Unformatted text preview: s, rivers, creeks and swamps,
where those waters are not privately owned. For example, the High Court confirmed in Commonwealth
v Yarmirr  HCA 56 (the ‘Croker Island Case’) that native title holders could have limited rights
over offshore waters. Native title and land rights
Native title and land rights are not one and the same thing. Land rights are grants created by government, while native title is a pre-existing right derived from traditional law and customs that evolved in
Australia long before white settlement occurred. Native title isn’t a grant or right created by governments. Extinguishment of native title
The High Court held in Fejo v Northern Territory of Australia (1998) 195 CLR 96 that once land had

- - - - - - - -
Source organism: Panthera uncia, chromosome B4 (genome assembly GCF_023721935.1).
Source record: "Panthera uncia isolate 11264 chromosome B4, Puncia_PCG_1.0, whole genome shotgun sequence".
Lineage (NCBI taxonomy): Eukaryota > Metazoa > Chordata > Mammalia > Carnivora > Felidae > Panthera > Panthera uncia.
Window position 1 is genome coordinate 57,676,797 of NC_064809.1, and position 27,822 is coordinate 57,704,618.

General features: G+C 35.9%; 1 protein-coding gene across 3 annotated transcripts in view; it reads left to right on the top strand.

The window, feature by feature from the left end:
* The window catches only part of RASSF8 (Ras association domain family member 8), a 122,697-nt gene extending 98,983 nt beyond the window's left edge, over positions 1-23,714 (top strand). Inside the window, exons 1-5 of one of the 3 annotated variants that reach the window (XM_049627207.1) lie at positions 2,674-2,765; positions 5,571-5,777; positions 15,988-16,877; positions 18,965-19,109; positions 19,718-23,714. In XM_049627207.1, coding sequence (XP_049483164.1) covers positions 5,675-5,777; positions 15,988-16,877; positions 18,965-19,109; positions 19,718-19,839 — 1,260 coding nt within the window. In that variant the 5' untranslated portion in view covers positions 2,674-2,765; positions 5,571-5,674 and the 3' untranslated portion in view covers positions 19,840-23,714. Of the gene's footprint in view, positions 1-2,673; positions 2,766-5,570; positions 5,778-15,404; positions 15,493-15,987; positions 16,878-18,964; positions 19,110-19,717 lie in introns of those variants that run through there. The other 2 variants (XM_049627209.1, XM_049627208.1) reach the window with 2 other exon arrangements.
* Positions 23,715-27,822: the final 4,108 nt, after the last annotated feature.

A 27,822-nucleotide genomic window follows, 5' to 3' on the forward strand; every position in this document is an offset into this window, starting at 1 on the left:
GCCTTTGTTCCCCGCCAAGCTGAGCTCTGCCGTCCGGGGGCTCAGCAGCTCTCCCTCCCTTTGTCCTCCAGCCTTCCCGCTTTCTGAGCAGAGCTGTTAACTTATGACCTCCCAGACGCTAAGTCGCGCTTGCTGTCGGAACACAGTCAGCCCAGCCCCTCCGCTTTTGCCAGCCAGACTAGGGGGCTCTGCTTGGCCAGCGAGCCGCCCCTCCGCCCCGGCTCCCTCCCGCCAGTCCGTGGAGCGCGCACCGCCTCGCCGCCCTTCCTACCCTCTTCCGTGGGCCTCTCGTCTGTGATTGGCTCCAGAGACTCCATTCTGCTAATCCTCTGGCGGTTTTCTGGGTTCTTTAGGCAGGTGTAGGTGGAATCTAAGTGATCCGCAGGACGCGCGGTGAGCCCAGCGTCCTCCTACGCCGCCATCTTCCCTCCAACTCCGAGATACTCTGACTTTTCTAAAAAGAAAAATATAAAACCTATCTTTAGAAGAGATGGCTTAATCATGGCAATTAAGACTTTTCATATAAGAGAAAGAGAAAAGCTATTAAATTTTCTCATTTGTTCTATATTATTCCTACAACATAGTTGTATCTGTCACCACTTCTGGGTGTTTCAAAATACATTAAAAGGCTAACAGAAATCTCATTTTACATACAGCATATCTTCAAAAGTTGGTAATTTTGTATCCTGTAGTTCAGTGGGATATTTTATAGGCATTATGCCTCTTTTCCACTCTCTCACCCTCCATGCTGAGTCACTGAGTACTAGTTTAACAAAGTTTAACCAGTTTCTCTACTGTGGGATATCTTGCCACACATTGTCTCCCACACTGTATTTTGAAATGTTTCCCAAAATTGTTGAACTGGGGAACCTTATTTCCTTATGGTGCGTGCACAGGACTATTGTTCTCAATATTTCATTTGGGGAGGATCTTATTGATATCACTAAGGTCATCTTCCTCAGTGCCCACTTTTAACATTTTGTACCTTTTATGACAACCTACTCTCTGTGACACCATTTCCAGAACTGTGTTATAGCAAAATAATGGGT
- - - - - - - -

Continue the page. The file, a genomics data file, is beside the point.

been subject to freehold title, native title rights were then lost and could not be ‘revived’ if the land was
subsequently taken back by the Crown. The High Court also indicated that legislative intention wasn’t
essential to effect an extinguishment of native title. If the act of the executive—for example, by way of a
Crown grant—exhibited a clear and plain intention to extinguish native title, that would suffice. Rights of pastor...
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This document was uploaded on 04/23/2012.
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